It took a community to build Vancouver Island’s backcountry hut.
I’m inching along the narrow ridge leading to 5040 Peak, a ski on either side of the crest, mushy spring snow in between, and an ugly consequence in both directions. I should be gripped, but all I can think about is riding a horse—or to be more precise, the expression “au cheval.” It’s mountaineering jargon, a sort of onomatopoeia that describes the frighteningly awkward climbing technique of straddling a knife-edge ridge crest just like you would a horse.
We’re not there yet, but I wasn’t expecting this much excitement when Alex MacKay and I set out from the new backcountry cabin on 5040’s flank for an introductory evening ski around this mountain playground. But, as we are quickly discovering, the Hišimy̓awiƛ Hut is full of surprises.
The cabin was built by the Alpine Club of Canada (ACC)’s Vancouver Island chapter and opened in January 2019. Rather than name it after some old, dead white guy, the ACC asked the Warrior Youth group of the nearby Yuułuʔiłʔatḥ (Ucluelet) First Nation for a suggestion. They chose Hišimy̓awiƛ (hi-SHIM-ya-wit), which means “gather together.” It sums up the cabin well.
The ACCVI had wanted to build a backcountry ski and hiking hut since at least the 1970s. The right mix of energy, motivation, and people finally came together in 2015 and a committee quickly identified 5040 as the ideal location: on public land, close to a ploughed road, and with good skiing and hiking terrain.
In early May, MacKay and I drive to the trailhead. It takes about two hours from the Comox Valley, first following the highways to Tofino and then, 50 kilometres west of Port Alberni, bumping up a logging road for 10 kilometres. A quad-crushing trail leads us quickly to the snowline. At frozen Cobalt Lake, we stop for a break and to admire the beautiful ski lines spilling down from a huge bowl before we make a final short push up to the ridge where the hut is perched.
Huge cedar posts donated by local First Nations flank the front of the modified A-frame and support the deck that basks in the spring sun. There’s an impressive view of the north faces of The Cat’s Ears and Triple Peak.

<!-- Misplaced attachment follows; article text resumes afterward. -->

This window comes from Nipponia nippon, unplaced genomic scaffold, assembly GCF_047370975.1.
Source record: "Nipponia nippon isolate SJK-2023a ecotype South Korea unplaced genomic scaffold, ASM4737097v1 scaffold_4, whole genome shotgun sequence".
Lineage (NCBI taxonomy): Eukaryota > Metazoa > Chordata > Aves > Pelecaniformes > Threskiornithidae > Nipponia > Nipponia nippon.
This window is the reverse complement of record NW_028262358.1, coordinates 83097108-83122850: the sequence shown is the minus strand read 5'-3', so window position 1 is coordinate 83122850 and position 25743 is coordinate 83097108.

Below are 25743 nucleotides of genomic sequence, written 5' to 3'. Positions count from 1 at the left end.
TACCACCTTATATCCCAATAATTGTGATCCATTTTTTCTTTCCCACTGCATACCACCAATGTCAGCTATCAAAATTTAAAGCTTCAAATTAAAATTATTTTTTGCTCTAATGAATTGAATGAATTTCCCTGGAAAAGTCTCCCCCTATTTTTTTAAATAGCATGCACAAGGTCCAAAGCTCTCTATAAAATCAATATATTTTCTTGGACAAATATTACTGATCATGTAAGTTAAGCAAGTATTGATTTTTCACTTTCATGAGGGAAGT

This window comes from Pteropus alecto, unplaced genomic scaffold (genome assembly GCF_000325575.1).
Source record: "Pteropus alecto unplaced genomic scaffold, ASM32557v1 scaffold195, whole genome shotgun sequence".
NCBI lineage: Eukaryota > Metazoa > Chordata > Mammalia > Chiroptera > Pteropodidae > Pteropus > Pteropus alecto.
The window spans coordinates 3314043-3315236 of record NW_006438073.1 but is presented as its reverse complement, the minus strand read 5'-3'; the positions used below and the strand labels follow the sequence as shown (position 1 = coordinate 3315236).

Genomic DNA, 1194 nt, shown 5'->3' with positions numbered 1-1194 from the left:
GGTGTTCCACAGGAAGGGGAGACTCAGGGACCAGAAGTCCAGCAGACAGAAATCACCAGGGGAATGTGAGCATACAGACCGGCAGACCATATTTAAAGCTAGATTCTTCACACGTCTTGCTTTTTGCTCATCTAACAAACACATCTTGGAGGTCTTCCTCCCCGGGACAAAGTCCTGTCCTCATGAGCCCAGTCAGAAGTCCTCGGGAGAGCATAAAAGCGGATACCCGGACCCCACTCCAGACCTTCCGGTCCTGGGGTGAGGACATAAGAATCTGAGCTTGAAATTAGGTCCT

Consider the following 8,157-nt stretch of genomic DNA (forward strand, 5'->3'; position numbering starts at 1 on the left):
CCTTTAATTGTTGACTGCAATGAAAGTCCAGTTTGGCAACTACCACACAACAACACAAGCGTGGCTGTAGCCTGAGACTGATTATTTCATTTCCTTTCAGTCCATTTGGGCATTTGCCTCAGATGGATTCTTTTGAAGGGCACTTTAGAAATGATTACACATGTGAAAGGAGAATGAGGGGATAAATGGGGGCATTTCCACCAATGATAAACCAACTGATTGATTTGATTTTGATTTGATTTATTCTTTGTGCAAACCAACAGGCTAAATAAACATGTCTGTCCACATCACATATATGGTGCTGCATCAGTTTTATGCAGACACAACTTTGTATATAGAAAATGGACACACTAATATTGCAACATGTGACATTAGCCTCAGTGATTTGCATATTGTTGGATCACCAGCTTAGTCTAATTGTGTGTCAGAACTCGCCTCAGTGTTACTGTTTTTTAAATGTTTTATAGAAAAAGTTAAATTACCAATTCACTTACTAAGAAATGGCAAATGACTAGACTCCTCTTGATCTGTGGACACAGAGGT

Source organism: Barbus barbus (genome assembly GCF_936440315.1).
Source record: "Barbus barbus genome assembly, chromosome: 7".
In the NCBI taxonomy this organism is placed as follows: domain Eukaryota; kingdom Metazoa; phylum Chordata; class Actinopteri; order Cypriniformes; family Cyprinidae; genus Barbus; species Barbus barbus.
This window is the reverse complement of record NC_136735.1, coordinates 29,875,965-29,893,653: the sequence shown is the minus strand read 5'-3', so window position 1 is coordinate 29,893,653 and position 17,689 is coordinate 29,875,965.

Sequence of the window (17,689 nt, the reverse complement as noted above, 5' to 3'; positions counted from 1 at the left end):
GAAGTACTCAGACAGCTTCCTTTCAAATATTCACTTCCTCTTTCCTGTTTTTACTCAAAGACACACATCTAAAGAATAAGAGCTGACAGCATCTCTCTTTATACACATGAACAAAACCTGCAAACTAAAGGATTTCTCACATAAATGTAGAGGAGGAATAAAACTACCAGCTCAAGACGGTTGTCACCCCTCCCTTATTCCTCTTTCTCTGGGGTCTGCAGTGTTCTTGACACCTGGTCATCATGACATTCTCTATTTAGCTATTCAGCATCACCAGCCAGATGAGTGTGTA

Even though the builders took winters off, it took less than two years to complete the hut. Martin Hofman, who was involved with the project since its inception, credits the speedy build to 400-plus volunteers, who donated money (hundreds of people chipped in), provided materials, and/or swung hammers.
“People showed up from all over,” he says. “I remember near the end it was November and the weather was absolutely horrendous, but 30 people still hiked up to help. I think [having] all those volunteers shows the need for a hut like this on the island. A lot of people thought it was a great idea and wanted to help make it happen.”
They did a beautiful job. Inside, there’s a kitchen/dining/living room with plenty of windows. Two six-person bunk rooms line two walls. A wood pellet stove keeps it toasty, propane powers the kitchen, and solar panels provide just enough electricity to recharge electronics and keep the lights on in the evening.
Alex and I settle in and then set out for a ski. It doesn’t take us long to find a tempting line off the back of 5040. We carve big turns in the slushy corn, the fall line sucking us lower and lower, down a face, along a rib, through a gully. At the bottom we look back up and groan.
An hour of hard skinning later we’re on the horse, cautiously shuffling towards the 5040 summit. The summit ridge soon eases up and I lift my eyes from my skis. It’s late in the day and the sun casts a golden light as it heads for the horizon. The peaks are a contrasting sea of pinks and oranges on one side and shadows on the other.
Ridges spider out from our position. One long ridge leads out to a neighbouring peak overlooking Port Alberni. Another widens into an alpine plateau that looks perfect for summer rambling. Several have beautiful north faces that roll like a kids’ slide into quiet valleys. As we’ll discover, they’re ideal ski terrain.
Through a gap in the mountains to the west is a funny blue line. I see islands floating in it. Is it Barkley Sound on the west coast? It is. We can actually see the open Pacific, more than 35 km away, beyond the rolling peaks.
Once the shock and awe wear off, I notice my growling stomach and then spot the cozy hut. Dry clothes, warm food, new friends, and a comfortable bed are right below our tips. We drop off the summit and ski to the front door of our long-awaited home in the mountains of Vancouver Island.